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English definition of “please”

please

exclamation uk   /pliːz/ us  
A1 used to make a request more polite: Could I have two cups of coffee and a tea, please? Please remember to close the windows before you leave.Polite expressions used to add force to a request or demand: Please, David, put the knife down. Oh, please. Do shut up!Making appeals and requests UK used especially by children to a teacher or other adult in order to get their attention: Please, Miss, I know the answer!Polite expressions A1 used when accepting something politely or enthusiastically: "More potatoes?" "Please." "May I bring my husband?" "Please do."mainly UK "Oh, yes please," shouted the children.Words and phrases expressing agreement and acceptance

please

verb uk   /pliːz/ us  
B1 [I or T] to make someone feel happy or satisfied, or to give someone pleasure: I only got married to please my parents. He was always a good boy, very friendly and eager to please. [+ obj + to infinitive ] It always pleases me to see a well-designed book!Causing pleasure C2 [I] to want, like, or choose, when used with words such as 'whatever', 'whoever' and 'anywhere': She thinks she can just do whatever/as she pleases. I shall go out with whoever I please.Liking if you please formal used to express surprise and anger: They want £200, if you please, just to replace a couple of broken windows!Expressions of surpriseExpressions of anger old-fashioned or formal used to make a request more polite: Take your seats, ladies and gentlemen, if you please.Making appeals and requests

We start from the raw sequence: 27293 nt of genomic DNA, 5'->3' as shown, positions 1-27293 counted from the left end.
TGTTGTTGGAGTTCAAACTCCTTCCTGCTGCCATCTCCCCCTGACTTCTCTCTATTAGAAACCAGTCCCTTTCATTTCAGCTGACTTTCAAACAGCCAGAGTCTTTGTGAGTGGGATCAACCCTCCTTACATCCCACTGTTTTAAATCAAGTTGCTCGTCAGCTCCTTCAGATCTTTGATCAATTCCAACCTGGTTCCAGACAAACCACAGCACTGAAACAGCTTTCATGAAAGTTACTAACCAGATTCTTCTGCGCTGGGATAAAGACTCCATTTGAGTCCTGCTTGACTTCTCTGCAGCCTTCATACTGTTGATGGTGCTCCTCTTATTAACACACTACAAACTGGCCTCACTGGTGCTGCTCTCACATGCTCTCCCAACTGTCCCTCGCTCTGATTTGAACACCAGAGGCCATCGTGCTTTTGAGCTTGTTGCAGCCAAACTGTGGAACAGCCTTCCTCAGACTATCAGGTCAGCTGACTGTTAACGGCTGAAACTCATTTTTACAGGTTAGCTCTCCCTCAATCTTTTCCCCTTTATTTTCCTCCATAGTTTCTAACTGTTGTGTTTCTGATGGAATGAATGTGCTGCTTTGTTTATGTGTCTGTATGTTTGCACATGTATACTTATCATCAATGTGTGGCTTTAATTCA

(Definition of please from the Cambridge Advanced Learners Dictionary & Thesaurus © Cambridge University Press)
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